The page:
Posts Tagged ‘Cat Stevens’

‘Where’

Wednesday, September 20th, 2017

Today, we’re going to open our textbook and take on the third portion of a project we’re calling Journalism 101, looking for tracks that have the word “where” in their titles. And it has to be a stand-alone word; “nowhere,” “somewhere,” “anywhere” and all the other possible compound words won’t cut it.

The first run through the RealPlayer nets us 947 tracks. But we lose a number of entire albums (except, in some cases, the title tracks): Where It All Begins by the Allman Brothers Band, Come To Where I’m From by Joseph Arthur, Where Is Love by Bobby Caldwell, Eva Cassidy’s Somewhere, Judy Collins’ Who Knows Where The Time Goes, Somewhere My Love by Ray Conniff & The Singers, Bo Diddley’s Where It All Began, and that just gets us into the D’s with so much more of the alphabet to go until we run into Bobby Womack’s Home Is Where The Heart Is.

Lots of titles with those compound words are culled as well, including six versions of “Somewhere My Love.” (I also have ten versions of the tune under the title “Lara’s Theme.”) We also lose four versions of Neil Young’s “Everybody Knows This Is Nowhere,” twelve versions of the Beatles’ “Here, There & Everywhere,” five versions of “Somewhere In The Night,” and more that I won’t list here.

But there are still plenty of titles to choose from, so let’s look at four:

There are a few records that bring back viscerally the last months of 1975 and the first of 1976, and Diana Ross’ “Theme From Mahogany (Do You Know Where You’re Going To)” is one of them. Those months were my last as an undergrad; I was an intern in sports at a Twin Cities television station, with graduation quickly approaching (and no job prospects in sight). I was also in a relationship that seemed promising, but I was nevertheless very aware of the not so subtle hints being laid down by the lovely redhead who was interning in the station’s promotions department. So, to answer the record’s question, no, I had no idea where I was going to. But it wasn’t the lyrics that pulled me into the song; it was the twisting, yearning melody that caught me then and still does today (with current hearings all the more potent for the memories they stir). Whether for the melody or the words, the record caught many people as 1975 turned into 1976: It went to No. 1 on both the Billboard 100 and the magazine’s Easy Listening chart, and it reached No. 14 on the magazine’s R&B chart.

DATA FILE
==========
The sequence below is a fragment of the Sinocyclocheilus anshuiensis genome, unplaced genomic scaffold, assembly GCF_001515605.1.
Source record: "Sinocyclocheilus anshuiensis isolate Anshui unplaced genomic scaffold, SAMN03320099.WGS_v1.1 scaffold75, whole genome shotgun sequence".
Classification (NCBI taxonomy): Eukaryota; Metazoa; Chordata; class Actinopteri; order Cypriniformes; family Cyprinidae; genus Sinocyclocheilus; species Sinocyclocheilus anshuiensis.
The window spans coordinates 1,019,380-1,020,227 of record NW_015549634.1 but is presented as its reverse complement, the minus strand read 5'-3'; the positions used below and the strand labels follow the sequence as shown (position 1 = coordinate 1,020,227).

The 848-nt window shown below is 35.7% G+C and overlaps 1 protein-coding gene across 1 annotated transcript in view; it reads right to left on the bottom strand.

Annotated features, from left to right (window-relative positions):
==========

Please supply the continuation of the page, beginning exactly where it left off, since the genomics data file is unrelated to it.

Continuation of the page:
More than six years ago, I looked at Oscar Brown’s song “Brother Where Are You” and wrote:

The tune is familiar to me – and others of my vintage, I assume – because of its inclusion by Johnny Rivers in his 1968 masterpiece Realization. In those environs, the song became less a plaint about racial injustice and more a call for economic and political justice. (It was, of course, not uncommon in the late 1960s and early 1970s for young, socially aware white men to call each other “brother” with no irony and little self-consciousness.)

That post (you can read it here) gave a listen to the first version recorded of the song – Abbey Lincoln’s take from her 1959 album Abbey is Blue – and to a few other versions as well, including Rivers’ cover. Sorting through the eleven versions of the tune here on the digital shelves, I’ve decided to offer the one I found most recently: Marlena Shaw’s typically eccentric version, released in 1967 on the Cadet label. From what I can find, it made no chart noise at all.

Thinking, as we were, of records that define seasons, as soon as the list of “where” tunes got to “Where Is The Love” by Roberta Flack and Donny Hathaway, I was back in the summer of 1972, working half-time as a custodian at St. Cloud State, taking long bicycle rides on Saturday evening, driving idly around town in my 1961 Falcon with Rick as a passenger, and wondering when I was going to meet someone. I doubt if I heard the record as a cautionary tale, advising me that love was hard and not always permanent, but if that thought had ever crossed my mind, I likely would have thought in response, “But even lost love is better than no love.” (I learned years ago that such a thought is better left to songwriters and poets than to anyone in real life.) The record was everywhere that summer, going to No. 5 on the Hot 100 and topping both the R&B and Easy Listening charts.

And lastly we’ll turn to Cat Stevens’ brilliant 1970 album, Tea For The Tillerman. “But tell me,” Stevens sings in the first track, “where do the children play?” It’s a rhetorical question, of course, but it’s one that I think runs with resignation through the entire album, through “Sad Lisa,” “On The Road To Findout,” “Father & Son” and all the rest. At least that’s what I hear these days. Back in 1971, when I heard “Wild World” on the radio and caught up with the rest of the album over the next few years, the lost loves, the fragile women, the quests for place and knowledge all seemed so utterly romantic. Perhaps the resignation I hear is only the echo of being sixty-four, with eighteen so far in the past as to be unknowable. In any event, “Where Do The Children Play” is still lovely and forever haunting.